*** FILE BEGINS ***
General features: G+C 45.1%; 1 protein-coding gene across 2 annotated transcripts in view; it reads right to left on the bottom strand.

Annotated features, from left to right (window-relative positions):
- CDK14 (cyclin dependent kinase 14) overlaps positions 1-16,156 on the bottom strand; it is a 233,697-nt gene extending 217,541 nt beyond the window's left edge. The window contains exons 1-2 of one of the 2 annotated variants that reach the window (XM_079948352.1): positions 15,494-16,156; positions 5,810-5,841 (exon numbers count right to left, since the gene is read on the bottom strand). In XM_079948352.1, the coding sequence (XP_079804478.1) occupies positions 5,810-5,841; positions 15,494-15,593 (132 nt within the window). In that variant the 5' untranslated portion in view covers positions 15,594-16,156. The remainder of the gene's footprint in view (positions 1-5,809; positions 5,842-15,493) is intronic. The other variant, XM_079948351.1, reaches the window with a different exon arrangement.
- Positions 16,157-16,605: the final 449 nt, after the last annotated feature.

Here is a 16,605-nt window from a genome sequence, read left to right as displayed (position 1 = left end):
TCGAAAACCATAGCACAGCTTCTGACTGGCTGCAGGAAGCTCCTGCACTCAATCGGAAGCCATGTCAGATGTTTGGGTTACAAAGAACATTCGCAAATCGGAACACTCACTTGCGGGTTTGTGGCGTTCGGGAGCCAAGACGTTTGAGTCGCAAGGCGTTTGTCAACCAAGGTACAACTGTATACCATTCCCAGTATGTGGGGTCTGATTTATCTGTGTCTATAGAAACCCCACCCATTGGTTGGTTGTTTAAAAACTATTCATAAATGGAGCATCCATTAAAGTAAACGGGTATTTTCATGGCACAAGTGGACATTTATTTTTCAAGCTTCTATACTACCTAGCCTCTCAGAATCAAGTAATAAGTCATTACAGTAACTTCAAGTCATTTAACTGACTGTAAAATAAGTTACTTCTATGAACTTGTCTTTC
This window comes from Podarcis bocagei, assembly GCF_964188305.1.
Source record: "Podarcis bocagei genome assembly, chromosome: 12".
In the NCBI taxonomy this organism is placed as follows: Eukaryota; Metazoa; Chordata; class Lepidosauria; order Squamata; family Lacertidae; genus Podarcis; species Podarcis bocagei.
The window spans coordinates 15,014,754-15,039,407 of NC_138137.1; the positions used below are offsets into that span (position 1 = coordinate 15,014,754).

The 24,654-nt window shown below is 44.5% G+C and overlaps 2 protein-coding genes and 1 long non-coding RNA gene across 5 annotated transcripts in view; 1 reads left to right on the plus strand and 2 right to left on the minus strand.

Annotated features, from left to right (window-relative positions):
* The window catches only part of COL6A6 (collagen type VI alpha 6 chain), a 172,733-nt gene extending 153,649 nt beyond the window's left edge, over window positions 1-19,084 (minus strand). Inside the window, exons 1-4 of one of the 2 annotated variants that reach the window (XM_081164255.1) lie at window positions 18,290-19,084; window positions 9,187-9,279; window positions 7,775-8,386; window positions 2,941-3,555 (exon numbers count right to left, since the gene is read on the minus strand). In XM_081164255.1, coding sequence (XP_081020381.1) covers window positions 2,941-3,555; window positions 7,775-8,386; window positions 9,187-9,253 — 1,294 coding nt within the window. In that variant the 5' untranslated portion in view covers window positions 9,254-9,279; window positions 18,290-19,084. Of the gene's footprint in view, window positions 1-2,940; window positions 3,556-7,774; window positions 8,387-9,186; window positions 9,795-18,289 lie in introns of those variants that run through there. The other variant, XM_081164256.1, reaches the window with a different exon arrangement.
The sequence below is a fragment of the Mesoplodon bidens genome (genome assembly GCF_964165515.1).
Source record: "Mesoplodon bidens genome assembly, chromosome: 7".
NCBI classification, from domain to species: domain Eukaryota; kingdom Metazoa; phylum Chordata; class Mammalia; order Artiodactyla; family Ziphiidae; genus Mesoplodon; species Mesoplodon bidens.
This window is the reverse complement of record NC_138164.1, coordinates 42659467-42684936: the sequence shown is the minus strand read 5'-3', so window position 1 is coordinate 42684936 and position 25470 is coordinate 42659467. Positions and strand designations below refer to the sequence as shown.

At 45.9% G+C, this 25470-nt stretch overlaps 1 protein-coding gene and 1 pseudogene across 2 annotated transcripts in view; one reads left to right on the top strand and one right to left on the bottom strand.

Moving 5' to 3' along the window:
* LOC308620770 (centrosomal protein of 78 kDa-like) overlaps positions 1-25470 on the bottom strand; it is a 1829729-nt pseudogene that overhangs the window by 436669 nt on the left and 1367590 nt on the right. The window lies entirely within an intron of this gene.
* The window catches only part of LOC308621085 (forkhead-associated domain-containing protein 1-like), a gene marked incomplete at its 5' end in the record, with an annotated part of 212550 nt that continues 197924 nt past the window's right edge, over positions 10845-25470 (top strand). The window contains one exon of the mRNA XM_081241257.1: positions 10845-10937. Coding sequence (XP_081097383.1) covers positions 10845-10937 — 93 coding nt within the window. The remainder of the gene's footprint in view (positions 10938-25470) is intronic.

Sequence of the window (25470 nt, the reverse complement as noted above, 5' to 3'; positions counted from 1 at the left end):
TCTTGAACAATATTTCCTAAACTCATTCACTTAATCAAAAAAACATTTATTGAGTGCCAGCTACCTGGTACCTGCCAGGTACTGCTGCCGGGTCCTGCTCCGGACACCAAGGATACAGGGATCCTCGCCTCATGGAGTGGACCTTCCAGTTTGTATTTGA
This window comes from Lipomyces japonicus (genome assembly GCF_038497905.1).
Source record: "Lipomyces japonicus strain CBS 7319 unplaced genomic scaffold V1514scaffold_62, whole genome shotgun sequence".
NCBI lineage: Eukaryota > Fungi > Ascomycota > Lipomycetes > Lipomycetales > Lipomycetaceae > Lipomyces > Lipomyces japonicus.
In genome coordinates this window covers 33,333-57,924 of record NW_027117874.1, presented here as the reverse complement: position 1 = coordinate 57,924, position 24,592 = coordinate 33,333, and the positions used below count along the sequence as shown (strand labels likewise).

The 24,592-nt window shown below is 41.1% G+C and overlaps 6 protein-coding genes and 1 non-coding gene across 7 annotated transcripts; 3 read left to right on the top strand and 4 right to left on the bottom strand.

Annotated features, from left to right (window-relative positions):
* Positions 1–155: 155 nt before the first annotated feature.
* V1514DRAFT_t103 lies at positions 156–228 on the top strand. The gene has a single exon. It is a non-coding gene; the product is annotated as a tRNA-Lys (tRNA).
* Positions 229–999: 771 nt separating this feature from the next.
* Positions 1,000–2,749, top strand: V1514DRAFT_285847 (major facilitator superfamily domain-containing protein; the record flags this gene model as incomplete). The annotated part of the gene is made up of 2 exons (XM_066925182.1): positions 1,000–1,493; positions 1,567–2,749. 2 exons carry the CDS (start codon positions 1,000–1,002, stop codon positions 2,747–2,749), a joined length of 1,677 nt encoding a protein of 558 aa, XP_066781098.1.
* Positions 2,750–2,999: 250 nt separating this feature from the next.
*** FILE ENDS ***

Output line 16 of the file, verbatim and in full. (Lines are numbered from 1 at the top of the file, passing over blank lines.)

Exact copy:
NCBI classification, from domain to species: domain Eukaryota; kingdom Metazoa; phylum Chordata; class Mammalia; order Artiodactyla; family Ziphiidae; genus Mesoplodon; species Mesoplodon bidens.